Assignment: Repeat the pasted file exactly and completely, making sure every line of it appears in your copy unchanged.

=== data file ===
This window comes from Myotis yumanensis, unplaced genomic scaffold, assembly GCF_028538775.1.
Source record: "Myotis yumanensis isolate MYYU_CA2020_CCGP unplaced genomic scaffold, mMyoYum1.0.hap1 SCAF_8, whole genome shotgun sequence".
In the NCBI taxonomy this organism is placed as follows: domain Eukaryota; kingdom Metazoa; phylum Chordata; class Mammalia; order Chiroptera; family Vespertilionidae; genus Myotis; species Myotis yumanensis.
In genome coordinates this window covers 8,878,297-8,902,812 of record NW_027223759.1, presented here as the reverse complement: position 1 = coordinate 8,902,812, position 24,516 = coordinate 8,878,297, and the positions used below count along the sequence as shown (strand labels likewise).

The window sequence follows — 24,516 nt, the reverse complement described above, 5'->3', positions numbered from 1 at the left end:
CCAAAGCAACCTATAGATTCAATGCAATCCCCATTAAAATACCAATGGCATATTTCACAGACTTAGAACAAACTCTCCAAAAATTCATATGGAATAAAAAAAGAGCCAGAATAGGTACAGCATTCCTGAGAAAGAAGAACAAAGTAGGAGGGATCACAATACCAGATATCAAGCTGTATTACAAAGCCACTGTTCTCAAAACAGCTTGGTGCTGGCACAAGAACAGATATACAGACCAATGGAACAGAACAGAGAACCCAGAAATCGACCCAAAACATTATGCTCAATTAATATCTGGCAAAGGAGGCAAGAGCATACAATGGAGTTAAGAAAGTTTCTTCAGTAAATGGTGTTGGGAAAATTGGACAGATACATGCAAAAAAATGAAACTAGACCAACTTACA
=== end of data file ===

This window comes from Myotis yumanensis, unplaced genomic scaffold, assembly GCF_028538775.1.
Source record: "Myotis yumanensis isolate MYYU_CA2020_CCGP unplaced genomic scaffold, mMyoYum1.0.hap1 SCAF_8, whole genome shotgun sequence".
In the NCBI taxonomy this organism is placed as follows: domain Eukaryota; kingdom Metazoa; phylum Chordata; class Mammalia; order Chiroptera; family Vespertilionidae; genus Myotis; species Myotis yumanensis.
In genome coordinates this window covers 8,878,297-8,902,812 of record NW_027223759.1, presented here as the reverse complement: position 1 = coordinate 8,902,812, position 24,516 = coordinate 8,878,297, and the positions used below count along the sequence as shown (strand labels likewise).

The window sequence follows — 24,516 nt, the reverse complement described above, 5'->3', positions numbered from 1 at the left end:
CCAAAGCAACCTATAGATTCAATGCAATCCCCATTAAAATACCAATGGCATATTTCACAGACTTAGAACAAACTCTCCAAAAATTCATATGGAATAAAAAAAGAGCCAGAATAGGTACAGCATTCCTGAGAAAGAAGAACAAAGTAGGAGGGATCACAATACCAGATATCAAGCTGTATTACAAAGCCACTGTTCTCAAAACAGCTTGGTGCTGGCACAAGAACAGATATACAGACCAATGGAACAGAACAGAGAACCCAGAAATCGACCCAAAACATTATGCTCAATTAATATCTGGCAAAGGAGGCAAGAGCATACAATGGAGTTAAGAAAGTTTCTTCAGTAAATGGTGTTGGGAAAATTGGACAGATACATGCAAAAAAATGAAACTAGACCAACTTACA